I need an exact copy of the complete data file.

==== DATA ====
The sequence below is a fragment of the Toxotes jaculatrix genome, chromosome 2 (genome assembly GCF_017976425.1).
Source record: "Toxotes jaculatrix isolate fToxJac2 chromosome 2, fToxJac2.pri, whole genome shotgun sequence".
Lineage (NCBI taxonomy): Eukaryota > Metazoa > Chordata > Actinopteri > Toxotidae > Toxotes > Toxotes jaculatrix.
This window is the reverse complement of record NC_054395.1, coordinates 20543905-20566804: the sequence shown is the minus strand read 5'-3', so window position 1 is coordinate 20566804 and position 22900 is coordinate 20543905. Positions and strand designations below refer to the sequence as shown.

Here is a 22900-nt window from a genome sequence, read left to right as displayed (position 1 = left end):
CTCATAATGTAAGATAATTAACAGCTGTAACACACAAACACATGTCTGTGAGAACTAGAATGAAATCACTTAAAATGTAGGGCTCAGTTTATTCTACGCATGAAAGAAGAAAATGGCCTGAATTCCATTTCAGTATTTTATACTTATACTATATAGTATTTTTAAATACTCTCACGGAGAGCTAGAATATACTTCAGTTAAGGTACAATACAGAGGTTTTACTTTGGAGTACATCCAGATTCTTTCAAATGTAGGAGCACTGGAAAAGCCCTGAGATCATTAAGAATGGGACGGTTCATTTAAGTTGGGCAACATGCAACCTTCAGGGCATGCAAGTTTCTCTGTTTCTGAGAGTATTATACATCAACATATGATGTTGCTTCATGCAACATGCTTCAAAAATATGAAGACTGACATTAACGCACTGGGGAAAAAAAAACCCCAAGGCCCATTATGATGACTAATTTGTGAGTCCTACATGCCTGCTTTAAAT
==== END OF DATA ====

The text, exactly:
The sequence below is a fragment of the Toxotes jaculatrix genome, chromosome 2 (genome assembly GCF_017976425.1).
Source record: "Toxotes jaculatrix isolate fToxJac2 chromosome 2, fToxJac2.pri, whole genome shotgun sequence".
Lineage (NCBI taxonomy): Eukaryota > Metazoa > Chordata > Actinopteri > Toxotidae > Toxotes > Toxotes jaculatrix.
This window is the reverse complement of record NC_054395.1, coordinates 20543905-20566804: the sequence shown is the minus strand read 5'-3', so window position 1 is coordinate 20566804 and position 22900 is coordinate 20543905. Positions and strand designations below refer to the sequence as shown.

Here is a 22900-nt window from a genome sequence, read left to right as displayed (position 1 = left end):
CTCATAATGTAAGATAATTAACAGCTGTAACACACAAACACATGTCTGTGAGAACTAGAATGAAATCACTTAAAATGTAGGGCTCAGTTTATTCTACGCATGAAAGAAGAAAATGGCCTGAATTCCATTTCAGTATTTTATACTTATACTATATAGTATTTTTAAATACTCTCACGGAGAGCTAGAATATACTTCAGTTAAGGTACAATACAGAGGTTTTACTTTGGAGTACATCCAGATTCTTTCAAATGTAGGAGCACTGGAAAAGCCCTGAGATCATTAAGAATGGGACGGTTCATTTAAGTTGGGCAACATGCAACCTTCAGGGCATGCAAGTTTCTCTGTTTCTGAGAGTATTATACATCAACATATGATGTTGCTTCATGCAACATGCTTCAAAAATATGAAGACTGACATTAACGCACTGGGGAAAAAAAAACCCCAAGGCCCATTATGATGACTAATTTGTGAGTCCTACATGCCTGCTTTAAAT